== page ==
Last week I went for a surf with my friend Anna. It was a Monday morning, it was onshore, a bit rainy and waves were not too amazing. Nevertheless we were surprised to find Bondi absolutely empty. We were stoked to have the beach to ourselves. (In case you don’t know Bondi, that never happens..even on the worst days of surf, there’s still a crowd). Ten minutes later two mates paddled out and they told us the reason behind the untypically empty line-up was an earlier shark sighting. ‘Oh really. That makes me feel slightly uncomfortable’ was all I could utter in response. None of my mates seemed to be too bothered about the news of the shark sighting and I was kind of torn between catching a few waves and slight anxiousness building up in my belly. Eventually, I ended up staying out for a bit longer, thinking it’s a pretty big ocean and what are the chances really?
But then no summer passes without media reporting countless shark sightings and the odd shark attack. It seems they are almost waiting for an attack to happen so they can report on it in all it’s gory details and the personal tragedies accompanying it. I try not to listen too much to media shark frenzies and stay level headed when I hear about another shark story.
Admittedly, as a surfer I was horrified though to hear about the recent shark attack on Tadashi, a surfer from Ballina who had his legs bitten off sitting in the water on his board. It did shake my confidence in my ‘what are the chances’ and it’s just all media’ theory a bit.
A few questions came to mind and I’ve did some research to give myself some peace of mind again.
It seems like there are more sharks around?
You hear of a lot of sharks around at the moment. Especially, on the East Coast of Australia…the recent shark attack, Newcastle has been closed for a record nine days because of shark sightings, some local stories around here are making the rounds as well only to name a few.
According to Taronga Conservation, however, shark populations are generally considered to be in steep decline due to overfishing. Observing a large number of sharks in an area does not mean there is a shark population increase but rather it is more likely due to a congregation of sharks feeding in an area which may give the impression there might be more sharks.
Some people suggest the warmer water temperature brings more fish and thus, more sharks closer to shore. So subjectively it might seem like there are more sharks around.
Are the shark attacks on the increase?
Well, if you look at numbers in an absolute way, then there is no denying that there was a bit of a spike in shark attacks recently in Australia.
However, if you think about it in relative terms, i.e. number of people spending time in the ocean these days compared to say a decade ago is much higher. An encounter between a human and a shark is therefore much more likely but still the shark attack file only averages at about 1.38 fatal attacks a year over the last 100 years.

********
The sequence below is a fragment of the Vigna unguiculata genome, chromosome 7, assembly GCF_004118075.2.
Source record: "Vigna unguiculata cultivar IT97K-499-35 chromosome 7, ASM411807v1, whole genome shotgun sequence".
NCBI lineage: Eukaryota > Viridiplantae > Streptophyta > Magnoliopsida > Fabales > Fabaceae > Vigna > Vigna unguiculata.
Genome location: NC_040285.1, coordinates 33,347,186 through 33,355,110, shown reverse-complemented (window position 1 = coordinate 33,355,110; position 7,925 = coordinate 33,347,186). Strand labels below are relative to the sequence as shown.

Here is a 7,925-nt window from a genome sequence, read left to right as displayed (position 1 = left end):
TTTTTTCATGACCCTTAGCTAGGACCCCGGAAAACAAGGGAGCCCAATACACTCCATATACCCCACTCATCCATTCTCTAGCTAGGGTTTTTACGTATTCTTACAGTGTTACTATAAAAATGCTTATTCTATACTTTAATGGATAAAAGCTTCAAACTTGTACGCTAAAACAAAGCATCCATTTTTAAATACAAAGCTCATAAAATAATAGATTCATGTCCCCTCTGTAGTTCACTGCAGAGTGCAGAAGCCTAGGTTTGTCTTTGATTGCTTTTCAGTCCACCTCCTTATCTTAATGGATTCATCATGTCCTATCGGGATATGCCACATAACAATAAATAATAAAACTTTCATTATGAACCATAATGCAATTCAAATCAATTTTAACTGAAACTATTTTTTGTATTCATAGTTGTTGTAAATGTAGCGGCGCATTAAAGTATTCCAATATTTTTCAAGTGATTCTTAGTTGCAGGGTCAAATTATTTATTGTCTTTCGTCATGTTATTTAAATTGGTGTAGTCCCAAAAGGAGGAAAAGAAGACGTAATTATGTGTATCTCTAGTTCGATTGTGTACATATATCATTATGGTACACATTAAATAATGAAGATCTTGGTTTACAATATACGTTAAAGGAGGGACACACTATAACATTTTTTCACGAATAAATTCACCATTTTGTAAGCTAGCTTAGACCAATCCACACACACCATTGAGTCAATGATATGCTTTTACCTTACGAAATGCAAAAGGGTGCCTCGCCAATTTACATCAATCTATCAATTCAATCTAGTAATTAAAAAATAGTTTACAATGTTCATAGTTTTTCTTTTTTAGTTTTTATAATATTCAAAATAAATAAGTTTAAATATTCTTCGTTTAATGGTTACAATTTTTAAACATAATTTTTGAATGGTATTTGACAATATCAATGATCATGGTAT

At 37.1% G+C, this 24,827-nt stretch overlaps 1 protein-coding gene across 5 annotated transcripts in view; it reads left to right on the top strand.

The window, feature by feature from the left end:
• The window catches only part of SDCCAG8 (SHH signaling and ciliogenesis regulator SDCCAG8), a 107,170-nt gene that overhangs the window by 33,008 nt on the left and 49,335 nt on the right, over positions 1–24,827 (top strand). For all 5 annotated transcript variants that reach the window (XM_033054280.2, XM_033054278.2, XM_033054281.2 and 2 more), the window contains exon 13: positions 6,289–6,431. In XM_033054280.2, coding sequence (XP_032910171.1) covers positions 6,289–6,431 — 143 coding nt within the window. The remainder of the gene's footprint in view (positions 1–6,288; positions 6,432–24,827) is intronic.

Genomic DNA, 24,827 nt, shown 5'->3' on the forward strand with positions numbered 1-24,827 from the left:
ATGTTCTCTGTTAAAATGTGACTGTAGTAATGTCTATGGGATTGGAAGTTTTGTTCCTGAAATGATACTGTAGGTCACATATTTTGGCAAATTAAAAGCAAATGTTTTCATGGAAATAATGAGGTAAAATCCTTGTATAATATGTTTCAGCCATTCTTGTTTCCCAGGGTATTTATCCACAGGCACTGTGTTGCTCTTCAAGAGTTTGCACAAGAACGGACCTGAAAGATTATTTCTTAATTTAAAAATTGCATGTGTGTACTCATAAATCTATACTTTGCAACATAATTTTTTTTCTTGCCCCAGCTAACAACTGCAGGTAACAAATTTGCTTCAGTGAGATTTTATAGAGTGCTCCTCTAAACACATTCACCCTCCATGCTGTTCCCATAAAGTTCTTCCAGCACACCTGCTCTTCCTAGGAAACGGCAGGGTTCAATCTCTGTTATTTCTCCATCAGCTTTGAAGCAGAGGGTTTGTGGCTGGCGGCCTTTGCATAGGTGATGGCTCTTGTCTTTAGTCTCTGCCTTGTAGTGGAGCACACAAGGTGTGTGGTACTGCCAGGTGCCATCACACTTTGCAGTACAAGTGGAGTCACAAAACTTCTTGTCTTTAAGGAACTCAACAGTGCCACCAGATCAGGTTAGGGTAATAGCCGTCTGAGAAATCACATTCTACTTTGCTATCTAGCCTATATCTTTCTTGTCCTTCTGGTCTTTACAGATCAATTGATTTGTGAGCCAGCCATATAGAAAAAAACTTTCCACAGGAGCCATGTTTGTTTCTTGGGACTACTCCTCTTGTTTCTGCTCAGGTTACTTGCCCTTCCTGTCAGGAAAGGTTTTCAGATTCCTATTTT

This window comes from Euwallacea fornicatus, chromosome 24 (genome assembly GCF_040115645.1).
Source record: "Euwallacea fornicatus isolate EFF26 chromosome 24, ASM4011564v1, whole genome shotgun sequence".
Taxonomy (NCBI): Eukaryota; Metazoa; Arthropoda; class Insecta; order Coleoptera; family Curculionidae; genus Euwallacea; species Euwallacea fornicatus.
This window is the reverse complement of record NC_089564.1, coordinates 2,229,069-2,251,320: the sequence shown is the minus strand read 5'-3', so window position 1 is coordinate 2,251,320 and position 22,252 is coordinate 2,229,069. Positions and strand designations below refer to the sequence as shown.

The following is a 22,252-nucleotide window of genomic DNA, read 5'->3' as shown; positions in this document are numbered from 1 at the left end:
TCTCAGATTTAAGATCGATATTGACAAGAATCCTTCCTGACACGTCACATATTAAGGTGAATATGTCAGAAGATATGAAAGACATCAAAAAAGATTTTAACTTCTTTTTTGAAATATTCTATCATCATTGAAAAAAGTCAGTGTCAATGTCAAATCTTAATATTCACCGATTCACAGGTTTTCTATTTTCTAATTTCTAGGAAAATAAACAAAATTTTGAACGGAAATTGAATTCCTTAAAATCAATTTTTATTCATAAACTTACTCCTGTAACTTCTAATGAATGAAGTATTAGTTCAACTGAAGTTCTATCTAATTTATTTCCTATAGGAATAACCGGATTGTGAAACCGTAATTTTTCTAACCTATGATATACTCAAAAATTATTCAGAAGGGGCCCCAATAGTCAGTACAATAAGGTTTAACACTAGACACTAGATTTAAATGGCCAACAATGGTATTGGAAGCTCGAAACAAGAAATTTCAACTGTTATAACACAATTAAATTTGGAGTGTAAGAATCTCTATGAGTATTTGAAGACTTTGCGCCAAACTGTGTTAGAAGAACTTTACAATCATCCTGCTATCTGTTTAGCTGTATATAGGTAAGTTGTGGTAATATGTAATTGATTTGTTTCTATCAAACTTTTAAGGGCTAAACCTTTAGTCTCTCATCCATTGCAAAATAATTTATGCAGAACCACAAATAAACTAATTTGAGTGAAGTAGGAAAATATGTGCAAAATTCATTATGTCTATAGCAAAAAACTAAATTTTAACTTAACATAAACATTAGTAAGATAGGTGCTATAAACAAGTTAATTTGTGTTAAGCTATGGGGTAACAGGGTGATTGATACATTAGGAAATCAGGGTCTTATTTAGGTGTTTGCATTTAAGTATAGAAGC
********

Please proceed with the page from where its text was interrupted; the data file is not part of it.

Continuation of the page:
Technically, shark attacks are decreasing when compared to the number of people in the ocean.
What are the chances really?
In the last 100 (!!) years there were 532 unprovoked shark attacks thereof 138 fatal, 299 injured and 95 uninjured in Australia (Source: Taronga Zoo/Australian Shark Attack File).
So here are my gidget maths:
According to surfing Australia there are 2.7 Million recreational surfers in Australia (that’s 2010 stats so likely to be higher now). It doesn’t say how many of the fatal attacks were surfers but assuming out of the average yearly 1.38 fatal attack, it’s 1 surfer.
So the odds to get eaten by a shark as a surfer in Australia is about 1 in 2.7 Million. Well, admittedly, that’s based on my slightly wonky assumptions not taking any risk factors into account but you get the gist. Even as a surfer who spends a lot of time in the water, the risk is pretty low.
And to put things a bit more in perspective, did you know that around 300 people a year drown in Australia? And 20 people a year die from horse riding accidents and around 10 people per year in Australia die from bee stings after going into anaphylactic shock…just saying…you better watch out for those horses and bees…
How to minimise risks?
But ok…I admit it…odds are odds and as surfers we just spend more time in the water that than the average person and are more exposed to shark attacks. There are certainly ways to minimise your risk so here are a few simple rules I shall follow from now on:
- I will get out of the water when there has been a confirmed shark sighting
- I shall not surf at dusk or dawn by myself (the official recommendations are not to surf at dusk or dawn at all but let’s be real, that’s the best time of the day for a surf and the most feasible to time for 9-5ers)
- I will always listen to my gut feel and get out of the water (or actually not get in in first place) when it feels sharky to me – usually you can tell when it feels a bit funny on a grey, murky day with loads of seagulls on the water feeding of fish schools. The surf better be really good to get me into the water then…
Oh and maybe I even get myself one of those funky shark deterrent suits…a good excuse for a new wettie for the upcoming winter season.